Tuesday, November 21, 2006
Members of neighborhood advocacy group Mississippi ACORN are growing impatient with City Council's decision to postpone a vote on a proposed rental housing ordinance.
Ward 3 Councilman Kenneth Stokes, who chairs the committee considering the ordinance, said the council should hold the item for further consideration and public review, because the ordinance had changed within the last month.
Stokes, along with Councilmen Frank Bluntson and Charles Tillman, said the proposal needed more review from landlords who had voiced opposition to the ordinance. Stokes did not return calls to the JFP.
The new proposal is less demanding than an earlier incarnation that first hit Stokes' planning committee. The original ordinance put on probation property owners whose property had fallen below city housing codes, and imposed immediate, costly fines. The second, toned-down version delays probation and gives sufficient warning to landlords before levying fines. It also allows rental property to be inspected between tenants. Landlords whose property violates codes could face fines up to $1,000.
Framed under pre-existing city ordinances, property would be in violation if it fails housing codes; if the owner neglects to repair, vacate or demolish a dwelling as commanded by the city; or if the owner ignores city citations for collecting junk cars, trash and debris on the property. The owner could also suffer probation for failing to comply with the recent "crack" drug-house abatement ordinance proposed by Stokes and adopted this year after the mayor's alleged illegal demolition of a home on Ridgeway Street.
Stokes told The Clarion-Ledger that he feared that the housing ordinance was too harsh on landlords and that he wanted to have an ordinance "that is fair for both sides." Stokes added that he wanted city attorneys to take a closer look at the ordinance, just to make sure it met legal muster.
ACORN head organizer Sonya Murphy said the city's legal team has already reviewed the ordinance and given it the go-ahead.
"The attorneys already explained that the city didn't have the resources to support or enforce the original ordinance. So we looked at other ordinances in places like Ridgeland and Madison and came up with the second version that gives the landlord fair warning. They got the new version on Friday, but the attorneys already stated that they had met with the landlords and were OK with it," Murphy said, adding that she believed Stokes was using a stalling tactic.
Murphy pointed to Stokes' cancellation of a committee meeting last week. "Last Friday he adjourned the meeting and left unfinished business. He said he'd take it up on Monday, but come Monday it was canceled. Stokes said it was not posted, but you're committee chairman. Shouldn't you ensure that your important business gets posted? If you don't show, then you have a co-chair carry on without you."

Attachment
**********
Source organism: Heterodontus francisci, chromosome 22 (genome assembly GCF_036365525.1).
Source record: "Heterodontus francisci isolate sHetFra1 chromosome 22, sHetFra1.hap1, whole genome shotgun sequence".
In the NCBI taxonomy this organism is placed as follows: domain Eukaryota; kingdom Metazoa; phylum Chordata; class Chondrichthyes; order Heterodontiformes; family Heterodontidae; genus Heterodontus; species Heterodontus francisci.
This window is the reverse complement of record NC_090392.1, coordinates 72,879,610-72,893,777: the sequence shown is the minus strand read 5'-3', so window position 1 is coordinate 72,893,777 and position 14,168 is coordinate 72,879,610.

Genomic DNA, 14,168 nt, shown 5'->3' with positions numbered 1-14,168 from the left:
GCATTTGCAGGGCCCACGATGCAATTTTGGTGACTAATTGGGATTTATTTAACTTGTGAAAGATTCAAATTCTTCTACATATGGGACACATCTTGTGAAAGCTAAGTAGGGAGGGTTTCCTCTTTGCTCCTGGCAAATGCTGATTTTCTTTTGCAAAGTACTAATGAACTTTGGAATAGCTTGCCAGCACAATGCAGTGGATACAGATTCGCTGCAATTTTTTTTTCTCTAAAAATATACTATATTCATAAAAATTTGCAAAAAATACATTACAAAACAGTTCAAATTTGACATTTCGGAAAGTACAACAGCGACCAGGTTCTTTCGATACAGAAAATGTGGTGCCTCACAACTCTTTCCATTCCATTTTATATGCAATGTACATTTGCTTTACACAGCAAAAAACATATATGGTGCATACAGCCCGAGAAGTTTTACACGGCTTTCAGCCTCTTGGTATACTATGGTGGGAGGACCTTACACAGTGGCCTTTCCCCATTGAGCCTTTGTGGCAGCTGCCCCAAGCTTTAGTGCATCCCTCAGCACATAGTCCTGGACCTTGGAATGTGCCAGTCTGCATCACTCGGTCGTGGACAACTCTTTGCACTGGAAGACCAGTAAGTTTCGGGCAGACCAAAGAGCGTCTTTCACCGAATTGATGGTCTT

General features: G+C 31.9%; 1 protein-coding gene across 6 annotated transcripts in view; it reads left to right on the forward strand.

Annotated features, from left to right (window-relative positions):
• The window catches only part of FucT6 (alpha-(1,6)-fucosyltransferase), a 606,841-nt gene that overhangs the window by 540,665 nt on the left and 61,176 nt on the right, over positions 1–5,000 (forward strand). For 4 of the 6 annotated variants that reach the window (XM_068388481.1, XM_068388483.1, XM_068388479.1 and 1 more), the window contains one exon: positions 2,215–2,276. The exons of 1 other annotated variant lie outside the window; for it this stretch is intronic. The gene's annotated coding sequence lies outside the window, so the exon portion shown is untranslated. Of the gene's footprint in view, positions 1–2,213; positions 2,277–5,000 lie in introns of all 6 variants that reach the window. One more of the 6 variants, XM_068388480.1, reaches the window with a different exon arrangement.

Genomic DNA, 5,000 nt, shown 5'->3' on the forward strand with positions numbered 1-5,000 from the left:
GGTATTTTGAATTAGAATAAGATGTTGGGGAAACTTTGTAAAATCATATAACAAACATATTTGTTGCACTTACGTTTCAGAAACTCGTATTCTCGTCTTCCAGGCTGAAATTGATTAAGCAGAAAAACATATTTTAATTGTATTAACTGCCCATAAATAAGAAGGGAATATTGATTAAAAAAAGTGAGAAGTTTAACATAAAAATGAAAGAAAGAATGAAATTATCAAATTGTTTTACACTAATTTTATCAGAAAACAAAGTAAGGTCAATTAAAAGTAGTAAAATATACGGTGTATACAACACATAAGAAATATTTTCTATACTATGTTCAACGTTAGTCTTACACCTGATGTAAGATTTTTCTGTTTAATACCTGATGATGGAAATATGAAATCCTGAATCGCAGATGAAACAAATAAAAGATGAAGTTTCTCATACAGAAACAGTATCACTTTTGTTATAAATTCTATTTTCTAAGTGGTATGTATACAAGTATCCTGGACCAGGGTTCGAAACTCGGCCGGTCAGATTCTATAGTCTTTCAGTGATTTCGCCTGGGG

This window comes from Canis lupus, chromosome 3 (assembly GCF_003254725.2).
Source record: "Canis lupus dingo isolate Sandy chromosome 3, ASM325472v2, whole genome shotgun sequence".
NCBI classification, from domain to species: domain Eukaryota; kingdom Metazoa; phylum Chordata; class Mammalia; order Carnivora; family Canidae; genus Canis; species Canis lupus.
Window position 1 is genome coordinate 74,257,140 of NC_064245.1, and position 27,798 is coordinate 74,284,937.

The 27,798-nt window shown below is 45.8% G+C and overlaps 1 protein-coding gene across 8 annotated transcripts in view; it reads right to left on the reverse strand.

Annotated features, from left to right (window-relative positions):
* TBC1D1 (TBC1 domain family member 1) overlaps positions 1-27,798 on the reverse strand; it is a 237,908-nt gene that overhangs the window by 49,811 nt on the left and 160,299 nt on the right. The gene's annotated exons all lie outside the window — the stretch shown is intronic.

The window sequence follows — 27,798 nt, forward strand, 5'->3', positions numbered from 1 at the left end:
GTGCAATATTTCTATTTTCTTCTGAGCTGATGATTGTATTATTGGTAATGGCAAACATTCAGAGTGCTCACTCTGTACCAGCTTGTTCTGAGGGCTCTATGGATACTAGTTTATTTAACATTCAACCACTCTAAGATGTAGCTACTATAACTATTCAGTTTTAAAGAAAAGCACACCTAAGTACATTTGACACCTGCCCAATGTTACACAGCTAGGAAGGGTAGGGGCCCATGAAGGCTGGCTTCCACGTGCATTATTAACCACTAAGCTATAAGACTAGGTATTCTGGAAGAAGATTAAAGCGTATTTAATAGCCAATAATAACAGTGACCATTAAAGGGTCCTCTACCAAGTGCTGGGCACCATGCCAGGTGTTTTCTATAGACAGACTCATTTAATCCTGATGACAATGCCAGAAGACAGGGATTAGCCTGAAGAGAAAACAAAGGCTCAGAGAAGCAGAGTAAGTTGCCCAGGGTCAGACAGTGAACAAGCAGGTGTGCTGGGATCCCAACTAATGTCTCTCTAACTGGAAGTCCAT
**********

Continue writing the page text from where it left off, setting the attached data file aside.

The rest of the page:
Councilman Bluntson, who favors delaying the vote, is co-chairman of that committee. He did not return calls.
"It just seems to us that we're getting the runaround here," Murphy said.
North Jackson resident Ted Orkin, who rents out low-rent property on Lanier Street in Jackson, said the ordinance could run many landlords out of business.
"As far as I can tell, no one's ever made a poor renter stay in substandard living. It's like seeing an X- or R- rated movie. If you don't want it, don't go," Orkin said, explaining that the city has already passed a costly vacant house ordinance a few months ago that is emptying his pocketbook.
"You have to pay $50 a year to register your vacant house, but if you've got 10 vacant houses that's $500 a year," Orkin said.
Other landlords like Will Chambliss argued that that the ordinance should target more than small rental-unit landlords. The ordinance currently ignores apartment houses or apartment complexes with more than four dwelling units.
Tillman, who is also a landlord, favored the ordinance in early October, though he now shows hesitation. Council members still favoring the ordinance are Councilman Leslie McLemore, Councilman Marshand Crisler and Councilwoman Margaret Barrett-Simon. Council President Ben Allen regularly speaks out against absentee landlords and calls for a heavy hand on code violations, but occasionally swing-votes with the Stokes, Bluntson and Tillman voting bloc.
Murphy says she's eager for the ordinance to come up for a vote. "We're not going back to meet anymore. I'm not going to let the members do that. They're sick of meetings," she said. "I cannot see any councilman not supporting this ordinance, because then you're saying that you don't care about code enforcement or quality of life for your constituents in your ward. It's a slap in their face."
Mayor Frank Melton has vowed to hold absentee landlords accountable during his administration, but could not be reached for comment regarding his thoughts on the ordinance.
The ordinance was under consideration by Stokes' committee as the JFP goes to press.
Stokes, Bluntson and Tillman seem to be a part of a strategy to get rid certain bussiness folks in this community. Stokes might be doin g a better job now of keeping up his property but, he has been a "slumlord" in the past. Now Stokes is off on another tangent: No beer sales post 11p and before 7a. How stupid can we get. If someone is a serious beer drinker, he/she would know how man cans/bottles it will take to carry them through the "dry spell." This is a no-brainer and a waste of time.